So imagine if you will Robin Hood and his band of Merry Men hiding out in Sherwood Forest. Now replace that image with a feisty band of young girls adept in woodcraft, hunting, disguise and escape. This is the group that young Gabriel a naïve and inexperienced novice monk encounters when he is forced to flee his monastery.
When Gabe finds Brother Benedict beaten and bloody and is given a mysterious precious book to keep safe, he is completely at a loss as to what he should do. Strange things are happening in the cloisters of the only home he has known since he was left on the step, a foundling. The Abbott appears to be ill, the Prior is consorting with sinister knights and there are rumours of the Sheriff’s dishonesty.
Taking the advice of Brother Malachy, Gabe flees to the woods where he narrowly escapes capture by the Lord’s men but is rescued by a band of outlaws. These are no ordinary outlaws though. Gwyn, Merry, Scarlett and Midge are all for various reasons living in the woods completely concealed from the outside world. They survive by their wits and their skills and agree to help Gabe in return for his help.
These are Mighty Girls indeed, undaunted by any obstacle or difficulty and ready to stand and defend not only their own rights but those of others.
A wrongfully imprisoned father, a substituted royal prince, nefarious dealings between lords and church all combine to make this one absolutely top-notch adventure. It will appeal to both boys and girls and they will no doubt not only embrace it but be eager for more.
Highly recommended for readers from around eight years upwards.
I am an unashamed devotee of books with mouse characters – Mrs Frisby and the Rats of NIMH, The Tale of Desperaux, Mouse Mansion, Stuart Little, The Churchmice and of course the Redwall series – so this newly discovered title was a complete delight to me.
Mouseheart is the first in an ongoing series by Lisa Fiedler, who has written several children’s novels.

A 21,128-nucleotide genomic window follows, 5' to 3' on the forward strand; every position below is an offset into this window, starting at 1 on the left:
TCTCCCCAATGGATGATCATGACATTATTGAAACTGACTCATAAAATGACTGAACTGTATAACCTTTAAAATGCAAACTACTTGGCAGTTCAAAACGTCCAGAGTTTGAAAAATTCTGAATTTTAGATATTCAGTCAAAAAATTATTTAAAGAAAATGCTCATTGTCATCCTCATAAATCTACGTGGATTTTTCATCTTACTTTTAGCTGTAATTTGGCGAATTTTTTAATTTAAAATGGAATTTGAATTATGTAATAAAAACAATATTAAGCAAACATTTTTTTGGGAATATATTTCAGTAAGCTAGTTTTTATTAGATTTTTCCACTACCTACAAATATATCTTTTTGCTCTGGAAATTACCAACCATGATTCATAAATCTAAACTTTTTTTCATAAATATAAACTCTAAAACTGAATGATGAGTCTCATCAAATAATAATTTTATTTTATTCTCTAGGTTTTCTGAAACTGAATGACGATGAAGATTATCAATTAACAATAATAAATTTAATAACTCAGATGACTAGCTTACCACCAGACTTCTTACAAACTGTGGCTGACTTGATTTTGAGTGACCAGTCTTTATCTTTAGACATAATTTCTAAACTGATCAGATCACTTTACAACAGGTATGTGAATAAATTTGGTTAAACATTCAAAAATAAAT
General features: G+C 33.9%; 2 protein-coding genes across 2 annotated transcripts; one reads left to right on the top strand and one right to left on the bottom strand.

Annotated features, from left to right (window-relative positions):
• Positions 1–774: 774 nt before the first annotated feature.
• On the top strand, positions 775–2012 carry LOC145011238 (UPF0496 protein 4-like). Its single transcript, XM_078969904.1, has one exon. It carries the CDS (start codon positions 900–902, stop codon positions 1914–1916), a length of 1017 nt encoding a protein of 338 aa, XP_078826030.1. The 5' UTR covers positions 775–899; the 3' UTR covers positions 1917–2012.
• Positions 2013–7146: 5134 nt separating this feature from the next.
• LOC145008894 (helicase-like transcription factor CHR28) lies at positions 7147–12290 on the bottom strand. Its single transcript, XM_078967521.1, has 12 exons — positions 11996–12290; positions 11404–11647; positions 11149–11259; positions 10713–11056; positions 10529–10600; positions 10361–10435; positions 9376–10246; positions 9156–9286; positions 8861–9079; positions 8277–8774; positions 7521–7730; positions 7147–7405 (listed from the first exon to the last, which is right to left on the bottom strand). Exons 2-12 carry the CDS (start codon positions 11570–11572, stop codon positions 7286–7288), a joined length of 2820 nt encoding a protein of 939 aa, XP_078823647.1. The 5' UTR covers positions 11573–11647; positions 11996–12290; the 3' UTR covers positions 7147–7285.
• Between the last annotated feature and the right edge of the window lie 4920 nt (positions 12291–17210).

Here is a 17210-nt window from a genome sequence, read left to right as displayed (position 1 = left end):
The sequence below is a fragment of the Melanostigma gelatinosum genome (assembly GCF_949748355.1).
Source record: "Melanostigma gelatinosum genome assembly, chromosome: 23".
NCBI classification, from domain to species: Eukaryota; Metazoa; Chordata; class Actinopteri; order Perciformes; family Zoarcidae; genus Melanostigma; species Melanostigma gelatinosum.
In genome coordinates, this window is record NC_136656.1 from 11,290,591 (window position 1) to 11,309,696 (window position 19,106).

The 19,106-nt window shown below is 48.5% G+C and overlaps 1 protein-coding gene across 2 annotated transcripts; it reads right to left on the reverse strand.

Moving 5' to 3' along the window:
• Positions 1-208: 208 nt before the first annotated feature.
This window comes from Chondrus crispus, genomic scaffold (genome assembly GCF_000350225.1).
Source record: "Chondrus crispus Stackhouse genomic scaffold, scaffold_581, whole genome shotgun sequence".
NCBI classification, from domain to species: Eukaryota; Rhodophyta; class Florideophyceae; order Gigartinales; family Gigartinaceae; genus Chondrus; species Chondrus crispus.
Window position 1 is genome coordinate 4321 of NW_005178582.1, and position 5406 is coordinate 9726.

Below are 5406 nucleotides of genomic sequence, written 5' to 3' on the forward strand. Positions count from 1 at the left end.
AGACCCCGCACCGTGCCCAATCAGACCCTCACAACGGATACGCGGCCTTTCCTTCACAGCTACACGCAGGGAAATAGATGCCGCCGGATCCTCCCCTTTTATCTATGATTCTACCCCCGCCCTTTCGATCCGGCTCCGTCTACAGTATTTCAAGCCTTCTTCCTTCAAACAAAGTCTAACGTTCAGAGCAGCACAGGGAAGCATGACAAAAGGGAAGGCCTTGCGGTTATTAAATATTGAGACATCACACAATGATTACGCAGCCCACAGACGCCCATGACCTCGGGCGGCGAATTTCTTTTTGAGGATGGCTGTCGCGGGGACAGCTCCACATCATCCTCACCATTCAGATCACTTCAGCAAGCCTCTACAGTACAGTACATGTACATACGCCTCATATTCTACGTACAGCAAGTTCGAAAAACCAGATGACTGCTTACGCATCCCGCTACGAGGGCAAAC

Set under Brooklyn in a subterranean labyrinth of tunnels and forgotten human debris, an explosive and epic battle rages between species.
Hopper is an ordinary pet shop mouse or so it seems. When he and his siblings are faced by becoming a pet python’s breakfast they mount an escape which leads to them all separately finding their way underground to the scene of this conflict.
Along the way, Hopper is caught up in the schemes and subterfuges of the ruling Romanus rats who themselves are dominated by cats who outwardly appear to be ‘tamed’ and then snared in the crossfire between these and the Müs led by the mysterious La Rocha. There is a very eerie parallel to the Holocaust in the actions of the despotic Titus, Emperor of Romanus which is compelling and awful.
Far from being just an ordinary rodent, Hopper discovers both his heritage and his destiny and is transformed from a nervous and naive youngster into a clever and capable warrior.
This strongly appeals to me with its glorious characters and intricate backstory and plot so reminiscent of the epic Redwall series.
Proving that courage is worth more than deceit, Hopper is a hero worth sharing with your readers of middle school age. As Gandalf would say “I’ve found it is the small things, everyday deedsof ordinary folk that keeps the darkness at bay.”
Read more about the series and listen to an audio excerpt at Fiedler’s website.
Highly recommended for your lovers of stirring adventures and the quest to best the doers of evil.